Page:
By the 1680s, the width of women's obi had doubled from its original size. In the 1730s women's obi were about 25 centimetres wide, at the turn of the 19th century were as wide as 30 centimetres. At that time, separate ribbons and cords were necessary to hold the obi in place; the men's obi was at its widest in the 1730s, at about 16 centimetres. Before the Edo period, which began in 1600, women's kosode robes were fastened with a narrow sash at the hips; the mode of attaching the sleeve to the torso part of the garment would have prevented the use of wider obi. When the sleeves of kosode began to grow in width at the beginning of the Edo period, the obi widened as well. There were two reasons for this: firstly, to maintain the aesthetic balance of the outfit, the longer sleeves needed a wider sash to accompany them; the use of long sleeves without leaving the underarm open would have hindered movements greatly. These underarm openings in turn made room for wider obi. All obi were tied in the front.
Fashion began to affect the position of the knot, obi could be tied to the side or to the back. As obi grew wider the knots grew bigger, it became cumbersome to tie the obi in the front. In the end of the 17th century obi were tied in the back. However, the custom did not become established before the beginning of the 20th century. At the end of the 18th century it was fashionable for a woman's kosode to have overly long hems that were allowed to trail behind when in house. For moving outside, the excess cloth was tied up beneath the obi with a wide cloth ribbon called shigoki obi. Contemporary kimono are made over-long, but the hems are not allowed to trail. Shigoki obi are still only in decorative purposes; the most formal of obi are about to become obsolete. The heavy and long maru obi is nowadays used only by maiko and brides as a part of their wedding outfit; the lighter fukuro obi has taken the place of maru obi. The everyday Nagoya obi is the most common obi used today, the fancier ones may be accepted as a part of a semi-ceremonial outfit.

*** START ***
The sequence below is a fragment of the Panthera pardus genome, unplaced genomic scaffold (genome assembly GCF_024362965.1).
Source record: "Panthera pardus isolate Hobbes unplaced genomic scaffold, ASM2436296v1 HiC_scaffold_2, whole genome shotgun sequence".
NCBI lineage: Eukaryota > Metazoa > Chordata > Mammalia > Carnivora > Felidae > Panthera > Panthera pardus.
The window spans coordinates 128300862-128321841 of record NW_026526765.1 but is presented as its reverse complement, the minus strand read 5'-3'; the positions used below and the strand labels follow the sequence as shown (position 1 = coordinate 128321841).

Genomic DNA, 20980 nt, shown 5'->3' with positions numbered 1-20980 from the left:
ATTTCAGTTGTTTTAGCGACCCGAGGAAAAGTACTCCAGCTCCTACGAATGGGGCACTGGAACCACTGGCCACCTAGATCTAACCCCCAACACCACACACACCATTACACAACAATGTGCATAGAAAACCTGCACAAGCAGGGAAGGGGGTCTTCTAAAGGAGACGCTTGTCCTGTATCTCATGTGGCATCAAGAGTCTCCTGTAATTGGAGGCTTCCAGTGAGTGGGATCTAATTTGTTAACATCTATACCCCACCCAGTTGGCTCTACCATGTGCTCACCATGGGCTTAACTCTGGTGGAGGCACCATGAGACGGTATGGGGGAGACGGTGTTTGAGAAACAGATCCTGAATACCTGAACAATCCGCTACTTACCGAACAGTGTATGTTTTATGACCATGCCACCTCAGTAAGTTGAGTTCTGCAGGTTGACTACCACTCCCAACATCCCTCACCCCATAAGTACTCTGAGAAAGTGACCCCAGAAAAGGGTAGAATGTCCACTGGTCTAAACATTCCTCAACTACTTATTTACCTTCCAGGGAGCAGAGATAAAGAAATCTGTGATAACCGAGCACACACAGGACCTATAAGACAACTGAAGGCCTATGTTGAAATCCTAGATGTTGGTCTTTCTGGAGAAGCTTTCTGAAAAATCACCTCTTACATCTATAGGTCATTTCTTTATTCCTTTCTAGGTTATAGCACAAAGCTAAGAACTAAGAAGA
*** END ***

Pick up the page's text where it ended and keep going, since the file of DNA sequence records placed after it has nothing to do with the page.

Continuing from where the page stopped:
The use of musubi, or decorative knots, has narrowed so that women tie their obi solely in the simple taiko musubi, "drum knot". Tsuke obi with ready-made knots are gaining in popularity. Tatsumura Textile located in Nishijin in Kyoto is a centre of manufacturing today. Founded by Heizo Tatsumura I in the 19th century, it is renowned for making some of the most luxurious obi. Amongst his students studying design was the painter Inshō Dōmoto; the technique Nishijin-ori is intricately woven and can have a three dimensional effect and can cost up to 1 Million Yen. The "Kimono Institute" was founded by Kazuko Hattori in the 20th century and teaches how to tie an obi and wear it properly; the wide women's obi is folded in two when worn, to a width of about 15 centimetres to 20 centimetres. It is considered elegant to tie the obi so that the folded width is in harmony with the wearer's body dimensions; this means about a tenth of her height. The full width of the obi is present only in musubi. A woman's obi is worn in a fancy musubi knot.
There are ten ways to tie an obi, different knots are suited to different occasions and different kimono. There are many different types of women's obi, the usage of them is regulated by many unwritten rules not unlike those that concern the kimono itself. Certain types of obi are used with certain types of kimono; the obi adjusts the formality and fanciness of the whole kimono outfit: the same kimono can be worn in different situations depending on what kind of obi is worn with it. Darari obi is a long maru obi worn by maiko. A maiko's darari obi has the kamon insignia of its owner's okiya on the other end. A darari obi can be 600 centimetres long. Fukuro obi is a grade less formal than a maru obi and the most formal obi used today, it has been sewing two pieces of cloth together. If two cloths are used, the cloth used for the backside of the obi may be cheaper and the front cloth may be, for example, brocade. Not counting marriage outfits, the fukuro obi has replaced the heavy maru obi as the obi used for
Kusatsu Onsen is a hot spring resort located in Gunma Prefecture, northwest of Tokyo. It is a popular tourist destination. There are 13 public baths at Kusatsu Onsen; the small bathhouses that are free for both town residents and tourists are managed by the townspeople themselves. The source of its hot water is nearby Mount Kusatsu-Shirane and the appearance of the waters range from cloudy to clear, because the sources of the water that the baths rely upon are different; the springs were a well known resort for centuries but they became one of the best known of such locations after the water there was recommended for its health benefits by Erwin von Baelz a German doctor who taught medicine at Tokyo University. The locals claim. Guests have claimed. Onsen Ism Kusatsu Kusatsu Onsen Travel Guide